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Is UA Women's Health Clinic offering pills illegally?

By Rachel Alexander
Arizona Daily Wildcat
October 6, 1998
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Arizona Daily Wildcat

Rachel Alexander

The UA's decision to offer the morning after pill to students may violate the state's prohibition on using public funds for abortions.

According to A.R.S. 35-196.02, "no public funds nor federal funds passing through the State Treasury or the treasury of any political subdivision of this state may be expended for payment to any person or entity for the performance of any abortion unless an abortion is necessary to save the life of the woman having the abortion."

The Women's Health Clinic offers the morning after pill to students for $10, regardless of whether the student has health insurance or not. A representative of the clinic reassured me that this price was well below the market cost for this pill, because the university subsidizes the cost.

Pro-choicers argue that the morning after pill is a form of contraception, not abortion. However, regardless of whether you examine the logic or the definitions, the morning after pill clearly falls into the abortificant category.

The morning after pill consists of hormones that stop pregnancy depending on the stage of a woman's menstrual cycle. It may either prevent the ovary from releasing eggs, keep sperm from penetrating the cervix, keep a fertilized egg from entering the uterus or keep a fertilized egg from implanting itself in the uterine lining.

There is practically unanimous consent in society that an egg or a sperm is not a human life. Preventing them from joining is contraception.

Once the sperm and egg have joined, they form a fetus with a unique DNA code that will remain unchanged throughout the life of the fetus, and throughout later life after birth. When the morning after pill prevents a fertilized egg from entering the uterus and implanting itself in the uterine lining, an early abortion occurs.

Pro-choicers define pregnancy as beginning when the fertilized egg attaches itself it to the uterine wall. However, the definition of abortion does not say, "when the fertilized egg attaches itself to the uterine wall."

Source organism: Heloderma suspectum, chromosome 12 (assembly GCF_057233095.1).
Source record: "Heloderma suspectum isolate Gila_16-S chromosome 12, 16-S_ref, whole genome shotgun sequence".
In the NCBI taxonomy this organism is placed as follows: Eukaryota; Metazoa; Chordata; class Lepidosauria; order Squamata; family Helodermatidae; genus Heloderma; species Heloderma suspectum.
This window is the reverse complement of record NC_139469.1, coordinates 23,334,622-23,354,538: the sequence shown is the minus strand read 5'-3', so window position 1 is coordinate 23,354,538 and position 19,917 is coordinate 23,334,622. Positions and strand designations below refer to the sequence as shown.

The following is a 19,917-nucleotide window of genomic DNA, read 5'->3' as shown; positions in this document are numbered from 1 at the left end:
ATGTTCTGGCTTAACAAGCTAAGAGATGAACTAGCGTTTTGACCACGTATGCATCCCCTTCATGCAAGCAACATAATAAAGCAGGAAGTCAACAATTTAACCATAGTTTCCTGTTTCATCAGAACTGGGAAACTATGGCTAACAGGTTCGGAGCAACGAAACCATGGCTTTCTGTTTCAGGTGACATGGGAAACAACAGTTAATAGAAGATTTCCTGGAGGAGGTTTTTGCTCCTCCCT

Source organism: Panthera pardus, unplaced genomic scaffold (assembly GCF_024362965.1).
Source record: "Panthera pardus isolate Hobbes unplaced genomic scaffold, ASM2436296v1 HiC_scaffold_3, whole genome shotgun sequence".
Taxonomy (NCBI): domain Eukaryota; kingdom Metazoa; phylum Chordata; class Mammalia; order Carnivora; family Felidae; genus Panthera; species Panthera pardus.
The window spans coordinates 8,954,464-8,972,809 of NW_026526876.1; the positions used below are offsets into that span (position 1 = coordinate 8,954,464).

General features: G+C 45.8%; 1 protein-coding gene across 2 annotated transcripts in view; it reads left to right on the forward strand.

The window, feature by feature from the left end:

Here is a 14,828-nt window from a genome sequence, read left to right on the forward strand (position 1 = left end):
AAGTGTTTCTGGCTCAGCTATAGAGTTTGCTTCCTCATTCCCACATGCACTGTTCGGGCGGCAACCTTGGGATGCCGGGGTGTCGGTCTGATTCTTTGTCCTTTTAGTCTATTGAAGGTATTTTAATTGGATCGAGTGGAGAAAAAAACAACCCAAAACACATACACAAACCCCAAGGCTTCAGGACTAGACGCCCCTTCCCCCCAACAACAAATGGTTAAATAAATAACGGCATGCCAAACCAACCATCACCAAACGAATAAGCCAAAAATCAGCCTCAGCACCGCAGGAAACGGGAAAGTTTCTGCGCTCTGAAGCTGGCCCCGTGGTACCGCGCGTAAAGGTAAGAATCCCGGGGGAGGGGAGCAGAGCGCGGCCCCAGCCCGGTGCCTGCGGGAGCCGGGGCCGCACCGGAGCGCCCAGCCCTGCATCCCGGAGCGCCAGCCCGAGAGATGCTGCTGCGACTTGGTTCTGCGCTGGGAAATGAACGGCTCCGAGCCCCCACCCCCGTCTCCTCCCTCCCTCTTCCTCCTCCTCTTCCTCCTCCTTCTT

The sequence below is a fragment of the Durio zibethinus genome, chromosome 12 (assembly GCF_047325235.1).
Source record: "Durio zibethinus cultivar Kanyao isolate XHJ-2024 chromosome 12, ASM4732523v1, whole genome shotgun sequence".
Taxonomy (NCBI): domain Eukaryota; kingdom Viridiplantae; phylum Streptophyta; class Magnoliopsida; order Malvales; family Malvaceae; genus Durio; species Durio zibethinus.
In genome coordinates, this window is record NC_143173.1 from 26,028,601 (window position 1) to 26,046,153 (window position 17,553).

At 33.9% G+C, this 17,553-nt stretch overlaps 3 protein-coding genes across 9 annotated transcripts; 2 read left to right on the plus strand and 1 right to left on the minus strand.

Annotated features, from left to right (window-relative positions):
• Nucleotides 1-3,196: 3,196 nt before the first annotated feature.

Webster's Revised Unabridged Dictionary defines abortion as, "The act of giving premature birth; particularly, the expulsion of the human fetus prematurely, or before it is capable of sustaining life; miscarriage."

Similarly, the legal definition of abortion, provided by Black's Law Dictionary, defines abortion as, "The spontaneous or artificially induced expulsion of an embryo or fetus. As used in legal context, this usually refers to induced abortions."

Again, nowhere does this definition state that the fetus must have attached to the uterine wall first in order for an abortion to take place.

The Arizona statutes also define abortion as occurring after fertilization, not after implantation: "1. 'Abortion' means the use of any means to terminate the pregnancy of a female known to be pregnant with knowledge that the termination with those means will, with reasonable likelihood, cause the death of the fetus. 2. Fetus means any individual human organism from FERTILIZATION until birth," according to A.R.S. 36-2152 (H).

The U.S. Supreme Court has given support to this interpretation. In Webster v. Reproductive Health Services, 492 U.S. 490 (1989), (overruled on unrelated grounds), the court upheld the constitutionality of a Missouri statute prohibiting public funding of abortions.

The dissent complained that this decision prevented public funds for the morning after pill also; evidently the choice interpreted abortion to include the morning after pill.

The Women's Health Clinic may also be violating A.R.S. 15-1630, which prohibits abortions from being performed at educational facilities. "No abortion shall be performed at any [educational] facility under the jurisdiction of the Arizona Board of Regents unless such abortion is necessary to save the life of the woman having the abortion." [Picture]

It is unfortunate that a higher institution of learning is encouraging one night stands through the subsidization of an easy way to love 'em and leave 'em (the fetus too), all conveniently within 24 hours.

I will never understand how feminists, who claim to be so tough on men, can support an abortion pill that allows men zero responsibility for sleazy one night stands.

This pill just makes it that much easier for guys to sleaze a woman one night and forget about her by the next morning, when she goes in for her morning after pill. Or the woman can do the same thing to the guy. Why would anyone want to fund and promote this type of behavior?

I also never will understand how there is so little consideration in this debate for the fetus. If you could interview every aborted fetus, how many of them would say, "No, I don't want life, I choose to be aborted."

Probably less than .01 percent, if that.

There is something wrong with our society when a woman who drinks excessively while pregnant (causing fetal alcohol syndrome) can have her child taken away, yet it is perfectly legal to obtain an abortion from a government-approved abortion mill. I thought it was all just "tissue" and doesn't a woman have a "right" to do anything she wants to her own body?

Rachel Alexander is a third-year law student. Her column, Common Sense, appears on alternate Tuesdays and she can be reached via e-mail at